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Today's Stichomancy for Celine Dion

The first excerpt represents the past or something you must release, and is drawn from The Magic of Oz by L. Frank Baum:

"there's more trouble ahead of us. That Magician is dangerous, and if we go near him he may transform us into shapes not as nice as these."

"I don't see how we could be any WORSE off," growled Gugu, who was indignant because he was forced to appear in the form of a fat woman.

"Anyway," said the Cowardly Lion, "our best plan is to find the Magician and try to get the Black Bag from him. We may manage to steal it, or perhaps we can argue him into giving it to us."

"Why not find the Goose, first?" asked Dorothy. "The Goose will be angry at the Magician, and he may be able to help us."

"That isn't a bad idea," returned the Wizard. "Come on, Friends; let's find that Goose. We will separate and search in different


The Magic of Oz
The second excerpt represents the present or the deciding factor of the moment, and is drawn from The Mayor of Casterbridge by Thomas Hardy:

However, she entered and waited. Presently she saw a figure approaching the gate--that of Donald Farfrae. He looked up at the church clock, and came in. By some unaccountable shyness, some wish not to meet him there alone, she quickly ascended the step-ladder leading to the granary door, and entered it before he had seen her. Farfrae advanced, imagining himself in solitude, and a few drops of rain beginning to fall he moved and stood under the shelter where she had just been standing. Here he leant against one of the staddles, and gave himself up to patience. He, too, was plainly expecting some one; could it be herself? If so, why?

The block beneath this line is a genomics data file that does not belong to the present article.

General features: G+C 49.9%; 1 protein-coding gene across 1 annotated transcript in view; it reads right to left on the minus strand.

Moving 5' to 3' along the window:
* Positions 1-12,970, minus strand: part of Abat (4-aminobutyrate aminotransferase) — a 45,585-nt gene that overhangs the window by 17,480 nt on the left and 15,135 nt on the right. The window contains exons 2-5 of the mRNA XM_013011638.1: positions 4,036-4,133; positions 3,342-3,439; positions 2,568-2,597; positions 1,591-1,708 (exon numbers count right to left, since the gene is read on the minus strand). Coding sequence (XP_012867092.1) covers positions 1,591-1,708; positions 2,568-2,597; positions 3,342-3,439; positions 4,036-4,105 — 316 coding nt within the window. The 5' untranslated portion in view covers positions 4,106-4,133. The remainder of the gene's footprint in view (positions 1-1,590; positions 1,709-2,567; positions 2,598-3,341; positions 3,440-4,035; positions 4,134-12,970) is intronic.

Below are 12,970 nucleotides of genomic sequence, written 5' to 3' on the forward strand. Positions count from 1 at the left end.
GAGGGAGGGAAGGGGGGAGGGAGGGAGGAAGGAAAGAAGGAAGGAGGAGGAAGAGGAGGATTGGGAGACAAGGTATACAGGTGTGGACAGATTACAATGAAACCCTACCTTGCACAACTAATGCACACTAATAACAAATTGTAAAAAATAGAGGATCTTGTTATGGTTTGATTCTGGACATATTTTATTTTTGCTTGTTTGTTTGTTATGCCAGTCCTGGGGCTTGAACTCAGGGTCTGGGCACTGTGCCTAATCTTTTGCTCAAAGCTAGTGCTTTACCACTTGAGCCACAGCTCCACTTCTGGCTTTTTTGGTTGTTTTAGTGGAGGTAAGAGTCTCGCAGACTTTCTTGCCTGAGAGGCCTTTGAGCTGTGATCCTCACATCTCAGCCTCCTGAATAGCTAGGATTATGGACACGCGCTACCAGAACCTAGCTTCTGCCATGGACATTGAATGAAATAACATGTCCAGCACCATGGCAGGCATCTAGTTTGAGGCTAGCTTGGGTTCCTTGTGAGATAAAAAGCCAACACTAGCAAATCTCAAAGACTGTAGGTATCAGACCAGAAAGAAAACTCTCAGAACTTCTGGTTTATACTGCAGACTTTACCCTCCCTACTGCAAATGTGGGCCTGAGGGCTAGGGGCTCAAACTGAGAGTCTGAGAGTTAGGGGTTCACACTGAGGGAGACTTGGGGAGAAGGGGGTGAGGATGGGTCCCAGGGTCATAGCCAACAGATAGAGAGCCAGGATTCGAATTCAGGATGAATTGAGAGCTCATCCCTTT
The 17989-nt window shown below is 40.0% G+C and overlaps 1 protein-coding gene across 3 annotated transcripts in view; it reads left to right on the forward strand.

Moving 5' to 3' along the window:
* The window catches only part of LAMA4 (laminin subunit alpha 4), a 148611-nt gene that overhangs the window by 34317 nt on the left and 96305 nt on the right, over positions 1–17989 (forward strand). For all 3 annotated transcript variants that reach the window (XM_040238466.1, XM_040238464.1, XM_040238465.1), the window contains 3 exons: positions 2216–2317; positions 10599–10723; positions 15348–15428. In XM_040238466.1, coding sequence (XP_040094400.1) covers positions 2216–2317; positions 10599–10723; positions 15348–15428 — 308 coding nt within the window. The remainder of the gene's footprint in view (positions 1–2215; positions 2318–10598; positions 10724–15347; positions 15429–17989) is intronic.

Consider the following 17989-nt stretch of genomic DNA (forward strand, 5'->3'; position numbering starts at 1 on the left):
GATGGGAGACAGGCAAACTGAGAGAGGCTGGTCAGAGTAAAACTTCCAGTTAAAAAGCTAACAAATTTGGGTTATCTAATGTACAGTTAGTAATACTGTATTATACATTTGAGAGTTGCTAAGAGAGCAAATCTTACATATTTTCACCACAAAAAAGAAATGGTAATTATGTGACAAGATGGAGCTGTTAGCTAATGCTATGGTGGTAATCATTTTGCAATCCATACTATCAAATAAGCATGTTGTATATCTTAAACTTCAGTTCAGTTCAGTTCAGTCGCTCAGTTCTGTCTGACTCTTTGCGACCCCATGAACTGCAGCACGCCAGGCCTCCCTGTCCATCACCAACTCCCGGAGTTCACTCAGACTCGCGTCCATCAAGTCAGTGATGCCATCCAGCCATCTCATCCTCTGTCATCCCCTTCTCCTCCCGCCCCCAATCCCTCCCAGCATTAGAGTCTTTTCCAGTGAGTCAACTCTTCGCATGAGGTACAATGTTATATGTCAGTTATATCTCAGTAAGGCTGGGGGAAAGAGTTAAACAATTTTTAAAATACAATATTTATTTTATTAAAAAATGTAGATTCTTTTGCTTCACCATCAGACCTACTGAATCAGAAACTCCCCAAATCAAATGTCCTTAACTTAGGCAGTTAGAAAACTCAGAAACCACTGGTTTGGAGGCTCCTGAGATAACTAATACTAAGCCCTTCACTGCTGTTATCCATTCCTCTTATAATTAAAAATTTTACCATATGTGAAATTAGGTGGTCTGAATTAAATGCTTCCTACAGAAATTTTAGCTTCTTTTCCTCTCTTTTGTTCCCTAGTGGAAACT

The Mayor of Casterbridge
The third excerpt represents the future or something you must embrace, and is drawn from Wuthering Heights by Emily Bronte:

Complying eagerly, I beheld Hareton, laden with food enough to last me all day.

'Tak' it,' he added, thrusting the tray into my hand.

'Stay one minute,' I began.

'Nay,' cried he, and retired, regardless of any prayers I could pour forth to detain him.

And there I remained enclosed the whole day, and the whole of the next night; and another, and another. Five nights and four days I remained, altogether, seeing nobody but Hareton once every morning; and he was a model of a jailor: surly, and dumb, and deaf to every attempt at moving his sense of justice or compassion.


Wuthering Heights